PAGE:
Interesting Facts About Wildflowers. Wildflowers don't just add sparks of vibrant color to your backyard. When grown in their native area, wildflowers require very little maintenance and are resistant to drought and pests. They're so hardy and easy to care for that most states plant wildflowers along roadways and in other difficult areas. If your...
Wildflowers don't just add sparks of vibrant color to your backyard. When grown in their native area, wildflowers require very little maintenance and are resistant to drought and pests. They're so hardy and easy to care for that most states plant wildflowers along roadways and in other difficult areas. If your green thumb has been working a little too much lately, give yourself a break by planting hardy, happy wildflowers. They'll thrive, even if you ignore them.
There are more than 6,000 different types of wildflower species to choose from, making your possibilities almost endless. Because every region has its own native wildflower species, you can find a wildflower for every type of backyard. For example, black-eyed susans (Rudbeckia hirta) thrive in U.S. Department of Agriculture plant hardiness zones 3 through 10 and are native to seven different states. Blazing star (Liatris spicata) does well in zones 3 through 9 and is native to six states.
Most wildflower species prefer soil that's moist, rich in organic matter and well-draining. In many cases, that involves breaking up your backyard's soil to a depth of 6 to 8 inches, removing rocks and similar debris and mixing in a couple inches of aged compost. This is always a good idea because the healthier your soil, the healthier your flowers. If you're searching for a truly low-maintenance landscaping option, however, assess your backyard and choose plants that fit its existing condition. With so many native varieties of wildflowers, you can find a wildflower that thrives in your specific situation -- even if that situation is rocky and dry, or wet and boggy. If you choose the right native variety, no soil preparation is necessary.
Wildflowers aren't picky in most cases, but they do have preferences when it comes to sunlight. With very few exceptions, most wildflowers need at least eight hours of direct sunlight every day. While they can tolerate less sunlight than this, wildflowers grown in more shady environments will often look less lush and produce fewer blossoms.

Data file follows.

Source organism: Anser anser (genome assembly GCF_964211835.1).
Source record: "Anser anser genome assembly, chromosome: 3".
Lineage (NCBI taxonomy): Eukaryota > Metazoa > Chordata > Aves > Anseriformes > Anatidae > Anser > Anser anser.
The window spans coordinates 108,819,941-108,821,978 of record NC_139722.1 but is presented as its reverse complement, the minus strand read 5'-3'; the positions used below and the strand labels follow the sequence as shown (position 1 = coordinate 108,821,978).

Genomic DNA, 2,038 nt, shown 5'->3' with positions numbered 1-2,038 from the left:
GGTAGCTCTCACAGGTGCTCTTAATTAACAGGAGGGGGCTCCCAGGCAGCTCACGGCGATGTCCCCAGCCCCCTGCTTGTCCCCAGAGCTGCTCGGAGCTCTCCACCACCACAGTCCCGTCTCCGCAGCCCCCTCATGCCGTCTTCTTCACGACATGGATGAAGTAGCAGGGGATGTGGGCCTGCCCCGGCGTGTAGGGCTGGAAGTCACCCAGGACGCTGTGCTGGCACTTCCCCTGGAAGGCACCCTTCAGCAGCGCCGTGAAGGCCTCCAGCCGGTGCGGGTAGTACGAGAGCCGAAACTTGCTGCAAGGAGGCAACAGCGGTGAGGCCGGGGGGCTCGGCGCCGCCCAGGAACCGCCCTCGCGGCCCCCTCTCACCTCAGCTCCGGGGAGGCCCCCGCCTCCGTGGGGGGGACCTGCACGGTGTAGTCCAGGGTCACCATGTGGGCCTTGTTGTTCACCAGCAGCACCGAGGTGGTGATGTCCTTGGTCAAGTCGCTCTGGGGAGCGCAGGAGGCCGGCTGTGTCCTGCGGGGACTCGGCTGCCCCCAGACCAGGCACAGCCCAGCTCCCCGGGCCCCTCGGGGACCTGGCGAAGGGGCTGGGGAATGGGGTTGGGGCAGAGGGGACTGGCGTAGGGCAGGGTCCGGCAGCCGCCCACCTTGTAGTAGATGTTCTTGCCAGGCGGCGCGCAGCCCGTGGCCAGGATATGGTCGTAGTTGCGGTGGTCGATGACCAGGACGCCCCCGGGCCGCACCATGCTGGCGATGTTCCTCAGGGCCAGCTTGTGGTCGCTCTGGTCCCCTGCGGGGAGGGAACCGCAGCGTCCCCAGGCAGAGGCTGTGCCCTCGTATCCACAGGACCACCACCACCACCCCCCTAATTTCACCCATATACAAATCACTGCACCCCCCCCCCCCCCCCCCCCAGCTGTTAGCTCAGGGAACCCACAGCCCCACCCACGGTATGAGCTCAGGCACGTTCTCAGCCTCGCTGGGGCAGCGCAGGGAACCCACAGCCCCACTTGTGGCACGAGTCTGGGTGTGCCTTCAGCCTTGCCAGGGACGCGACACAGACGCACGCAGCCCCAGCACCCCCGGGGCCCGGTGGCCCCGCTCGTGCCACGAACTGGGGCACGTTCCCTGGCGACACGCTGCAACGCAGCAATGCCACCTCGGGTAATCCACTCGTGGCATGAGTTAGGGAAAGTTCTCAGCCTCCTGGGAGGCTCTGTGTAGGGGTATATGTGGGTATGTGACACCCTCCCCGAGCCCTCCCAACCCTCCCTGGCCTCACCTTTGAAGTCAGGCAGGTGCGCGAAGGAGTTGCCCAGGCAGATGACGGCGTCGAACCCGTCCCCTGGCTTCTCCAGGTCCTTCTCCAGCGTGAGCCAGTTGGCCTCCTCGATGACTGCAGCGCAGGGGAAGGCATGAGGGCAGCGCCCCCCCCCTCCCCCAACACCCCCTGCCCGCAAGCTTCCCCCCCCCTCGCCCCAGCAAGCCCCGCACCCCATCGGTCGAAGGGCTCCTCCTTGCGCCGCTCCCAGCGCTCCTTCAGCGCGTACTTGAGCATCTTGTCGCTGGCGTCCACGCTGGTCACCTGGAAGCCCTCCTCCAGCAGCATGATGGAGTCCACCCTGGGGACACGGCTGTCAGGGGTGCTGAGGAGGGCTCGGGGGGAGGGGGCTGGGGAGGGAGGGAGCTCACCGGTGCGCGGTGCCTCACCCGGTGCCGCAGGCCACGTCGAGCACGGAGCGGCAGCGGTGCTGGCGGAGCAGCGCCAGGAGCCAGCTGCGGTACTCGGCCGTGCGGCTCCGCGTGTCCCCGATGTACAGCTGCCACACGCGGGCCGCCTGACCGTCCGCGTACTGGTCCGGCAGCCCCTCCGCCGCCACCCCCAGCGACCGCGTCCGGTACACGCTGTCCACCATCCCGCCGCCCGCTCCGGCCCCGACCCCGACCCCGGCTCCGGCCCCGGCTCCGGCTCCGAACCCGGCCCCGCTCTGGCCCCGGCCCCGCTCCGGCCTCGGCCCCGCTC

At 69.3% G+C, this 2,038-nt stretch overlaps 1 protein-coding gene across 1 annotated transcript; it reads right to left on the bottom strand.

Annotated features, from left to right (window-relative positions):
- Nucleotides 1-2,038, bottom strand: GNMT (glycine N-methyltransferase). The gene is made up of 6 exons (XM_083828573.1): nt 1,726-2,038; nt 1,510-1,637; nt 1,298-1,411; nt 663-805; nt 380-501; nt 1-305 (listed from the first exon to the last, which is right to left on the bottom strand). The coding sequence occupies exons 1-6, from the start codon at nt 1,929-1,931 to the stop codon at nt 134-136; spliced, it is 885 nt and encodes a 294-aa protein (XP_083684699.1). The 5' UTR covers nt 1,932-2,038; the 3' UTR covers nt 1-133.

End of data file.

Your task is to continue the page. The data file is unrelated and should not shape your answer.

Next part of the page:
While the amount of seeds you need varies by wildflower species, in general you'll need approximately 2 1/2 ounces of seeds for every 500 square feet of gardening space. Combine the wildflower seeds with potting mix at a rate of one part seed to four parts potting mix. Mix the soil and seed combination thoroughly, then scatter the mixture evenly across your soil. Tap the soil down gently with the back of a spade or a rake. Wildflower seeds prefer to be just barely covered by dirt, so don't be alarmed if you still see some seeds visible on the soil surface after you're done.
With more and more people becoming conscious of just how much water their lawns and gardens suck up, wildflowers pose an attractive alternative. If you choose native plants, they're already adapted to your region's rain patterns and can save you a lot on water utility bills. When you first plant your wildflowers, they'll need to be kept evenly moist for approximately a month. After that, the established plants will need zero watering attention from you. The exception would be if your region has an unusual drought period, in which case your flowers would appreciate a drink every week or two.
Find a native plant nursery in your area and ask for plants that are native to a 50-mile radius around your home. Don't go digging in the forest or fields and stealing wildflowers from Mother Nature's personal collections. Entire populations of native plants have been wiped out by gardeners who do this. And don't buy a generic can of wildflower seeds that promises you a lush field of flowers instantaneously. With thousands of species as options, putting careful attention into choosing the right wildflowers means years of low-maintenance enjoyment.
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